Your only solution will be to replace your receiver with a new one that’s 3D compatible or use one of a number of available “work arounds”. You can still use your current HDMI receiver with Panasonic’s upcoming 3D Blu-ray player because it includes a separate “audio” only HDMI output. Connect the video HDMI directly to your 3D set and the audio HDMI to your receiver to decode Dolby TruHD or DTS lossless codecs. No other manufacturer has announced this feature. You can also use coax or optical digital from the 3D Blu-ray player but you won’t get lossless audio and you’ll still have to connect the 3D Blu-ray player directly to the 3D HDTV to see the picture.
3D HDMI Cables
Will your existing 1.3 HDMI cables handle the FHD3D signal or will you have to replace them? The only way to really know is to connect it and see if they work. Some will, some won’t. If the cable can handle the 6.75 Gbps FHD3D data rate, it probably will.
There are two types of legacy 1.3 HDMI cables: Category 1 and Category 2. The former must be able to handle at least 2.25 Gbps signals, meaning it may not be able to handle FHD3D signal . Category 2 HDMI 1.3 cables handle signals up to 10.2 Gbps. These will certainly work.
The HDMI 1.4 standard has optional features for both TV and source component makers, including an audio return function and Ethernet connectivity (which allows one Ethernet signal to be carried to other connected components via HDMI if the maker includes this 1.4 feature).
To streamline HDMI cable selection Silicon Image dispensed with the old numerical system and replaced it with the following categories (source: hdmi.org website):
Standard HDMI Cable
The Standard HDMI cable is designed to handle most home applications, and is tested to reliably transmit 1080i or 720p video the HD resolutions that are commonly associated with cable and satellite television, digital broadcast HD, and upscaling DVD players.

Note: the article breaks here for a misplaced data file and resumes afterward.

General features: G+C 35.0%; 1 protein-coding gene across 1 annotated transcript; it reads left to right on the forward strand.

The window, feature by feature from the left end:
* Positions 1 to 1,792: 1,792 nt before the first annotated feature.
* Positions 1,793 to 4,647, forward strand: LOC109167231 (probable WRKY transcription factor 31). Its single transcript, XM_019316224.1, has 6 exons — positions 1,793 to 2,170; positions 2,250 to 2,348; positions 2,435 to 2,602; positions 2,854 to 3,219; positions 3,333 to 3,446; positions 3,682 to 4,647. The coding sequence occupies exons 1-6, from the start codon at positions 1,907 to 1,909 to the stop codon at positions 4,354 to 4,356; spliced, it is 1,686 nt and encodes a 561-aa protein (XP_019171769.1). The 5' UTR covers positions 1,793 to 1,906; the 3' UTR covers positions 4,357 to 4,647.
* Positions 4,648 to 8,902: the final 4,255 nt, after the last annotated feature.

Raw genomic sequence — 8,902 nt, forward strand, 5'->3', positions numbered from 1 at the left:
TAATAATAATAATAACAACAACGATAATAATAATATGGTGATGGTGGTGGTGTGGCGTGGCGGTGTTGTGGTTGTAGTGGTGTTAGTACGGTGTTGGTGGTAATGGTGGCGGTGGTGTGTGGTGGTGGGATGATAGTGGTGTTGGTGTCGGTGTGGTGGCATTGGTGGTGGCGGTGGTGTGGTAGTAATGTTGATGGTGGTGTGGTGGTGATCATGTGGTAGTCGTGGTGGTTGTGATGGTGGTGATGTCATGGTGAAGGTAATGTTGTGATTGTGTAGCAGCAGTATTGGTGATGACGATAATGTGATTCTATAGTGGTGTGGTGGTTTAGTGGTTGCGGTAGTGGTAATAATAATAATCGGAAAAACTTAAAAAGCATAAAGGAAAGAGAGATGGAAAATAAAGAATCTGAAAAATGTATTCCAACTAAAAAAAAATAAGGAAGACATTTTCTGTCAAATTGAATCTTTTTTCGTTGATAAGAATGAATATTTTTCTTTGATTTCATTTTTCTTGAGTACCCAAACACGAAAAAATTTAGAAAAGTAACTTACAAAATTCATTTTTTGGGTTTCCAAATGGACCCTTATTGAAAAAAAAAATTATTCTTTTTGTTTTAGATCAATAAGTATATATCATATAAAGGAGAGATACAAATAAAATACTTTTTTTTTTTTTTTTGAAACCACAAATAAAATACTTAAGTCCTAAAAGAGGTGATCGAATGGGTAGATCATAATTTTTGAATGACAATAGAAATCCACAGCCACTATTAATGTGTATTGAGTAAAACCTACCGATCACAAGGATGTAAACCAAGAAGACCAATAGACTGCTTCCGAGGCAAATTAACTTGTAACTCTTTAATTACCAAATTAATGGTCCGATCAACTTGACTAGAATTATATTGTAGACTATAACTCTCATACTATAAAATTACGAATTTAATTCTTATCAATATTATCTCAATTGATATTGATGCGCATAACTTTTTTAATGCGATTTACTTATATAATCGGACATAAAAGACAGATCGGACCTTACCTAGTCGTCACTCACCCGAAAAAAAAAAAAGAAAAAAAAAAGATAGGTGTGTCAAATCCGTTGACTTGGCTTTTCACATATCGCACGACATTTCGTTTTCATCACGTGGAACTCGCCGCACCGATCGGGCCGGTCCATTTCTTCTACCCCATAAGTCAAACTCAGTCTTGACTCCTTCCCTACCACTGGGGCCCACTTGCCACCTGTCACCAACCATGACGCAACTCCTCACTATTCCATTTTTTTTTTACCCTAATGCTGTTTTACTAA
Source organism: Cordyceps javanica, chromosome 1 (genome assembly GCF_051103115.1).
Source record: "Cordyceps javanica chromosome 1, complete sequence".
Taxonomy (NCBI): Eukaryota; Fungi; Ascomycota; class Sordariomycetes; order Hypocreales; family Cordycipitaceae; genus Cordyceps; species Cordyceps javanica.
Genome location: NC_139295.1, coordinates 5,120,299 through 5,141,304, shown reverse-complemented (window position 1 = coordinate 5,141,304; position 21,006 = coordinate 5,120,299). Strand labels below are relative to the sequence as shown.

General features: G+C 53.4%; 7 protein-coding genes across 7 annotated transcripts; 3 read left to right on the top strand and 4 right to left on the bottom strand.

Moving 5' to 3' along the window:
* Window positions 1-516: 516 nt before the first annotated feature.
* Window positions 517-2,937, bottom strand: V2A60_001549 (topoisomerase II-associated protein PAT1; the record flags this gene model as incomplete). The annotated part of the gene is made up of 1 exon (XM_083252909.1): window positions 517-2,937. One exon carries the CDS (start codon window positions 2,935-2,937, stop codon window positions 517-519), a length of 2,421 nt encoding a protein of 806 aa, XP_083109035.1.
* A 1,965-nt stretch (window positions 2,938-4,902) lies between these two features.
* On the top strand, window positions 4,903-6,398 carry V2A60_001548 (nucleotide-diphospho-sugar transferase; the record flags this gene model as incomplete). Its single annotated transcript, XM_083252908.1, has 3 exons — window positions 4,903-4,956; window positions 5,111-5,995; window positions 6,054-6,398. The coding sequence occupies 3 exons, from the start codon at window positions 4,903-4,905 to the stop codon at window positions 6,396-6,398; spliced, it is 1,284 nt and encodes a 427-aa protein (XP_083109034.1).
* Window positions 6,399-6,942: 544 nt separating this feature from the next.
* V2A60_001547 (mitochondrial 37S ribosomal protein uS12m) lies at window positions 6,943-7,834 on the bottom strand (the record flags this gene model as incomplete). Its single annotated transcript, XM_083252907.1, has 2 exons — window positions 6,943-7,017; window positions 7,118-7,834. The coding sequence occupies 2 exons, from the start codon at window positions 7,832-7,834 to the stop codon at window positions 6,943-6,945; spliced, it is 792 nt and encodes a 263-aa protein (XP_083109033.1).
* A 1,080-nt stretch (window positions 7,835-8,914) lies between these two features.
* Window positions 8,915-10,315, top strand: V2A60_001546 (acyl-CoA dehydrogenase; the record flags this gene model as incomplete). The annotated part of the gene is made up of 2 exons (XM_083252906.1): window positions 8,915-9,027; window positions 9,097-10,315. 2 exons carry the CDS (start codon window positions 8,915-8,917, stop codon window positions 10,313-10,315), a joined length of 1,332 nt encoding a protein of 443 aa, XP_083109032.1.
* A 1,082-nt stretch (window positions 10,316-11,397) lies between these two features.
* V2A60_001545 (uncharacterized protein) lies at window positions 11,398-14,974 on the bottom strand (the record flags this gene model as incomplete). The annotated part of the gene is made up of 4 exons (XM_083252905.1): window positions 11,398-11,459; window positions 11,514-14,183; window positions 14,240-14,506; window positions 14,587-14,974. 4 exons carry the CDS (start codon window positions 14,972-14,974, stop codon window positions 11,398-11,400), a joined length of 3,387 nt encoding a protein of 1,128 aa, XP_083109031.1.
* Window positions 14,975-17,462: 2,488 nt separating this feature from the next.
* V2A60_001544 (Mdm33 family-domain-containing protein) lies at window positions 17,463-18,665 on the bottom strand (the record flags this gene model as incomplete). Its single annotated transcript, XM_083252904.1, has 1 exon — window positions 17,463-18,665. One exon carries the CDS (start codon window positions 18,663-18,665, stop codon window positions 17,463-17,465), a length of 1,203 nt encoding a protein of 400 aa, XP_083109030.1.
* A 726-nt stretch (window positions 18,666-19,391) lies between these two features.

Standard HDMI Cable with Ethernet
This cable type offers the same baseline performance as the Standard HDMI Cable shown above (720p or 1080i video resolution), plus an additional, dedicated data channel, known as the HDMI Ethernet Channel, for device networking. HDMI Ethernet Channel functionality is only available if both linked devices are HDMI Ethernet Channel-enabled.
Automotive HDMI Cable
Designed for internal cabling of vehicles equipped with onboard HD video systems. Tested to a more robust performance standard, and capable of withstanding the unique stresses of the motoring environment such as vibration and temperature extremes.
High Speed HDMI Cable
The High Speed HDMI cable is designed and tested to handle video resolutions of 1080p and beyond, including advanced display technologies such as 4K, 3D, and Deep Color. If you are using any of these technologies, or if you are connecting your 1080p display to a 1080p content source, such as a Blu-ray Disc player, this is the recommended cable.
High Speed HDMI Cable with Ethernet
This cable type offers the same baseline performance as the High Speed HDMI Cable shown above (1080p video resolution and beyond), plus an additional, dedicated data channel, known as the HDMI Ethernet Channel, for device networking. HDMI Ethernet Channel functionality is only available if both linked devices are HDMI Ethernet Channel-enabled.
Edited by Michael Fremer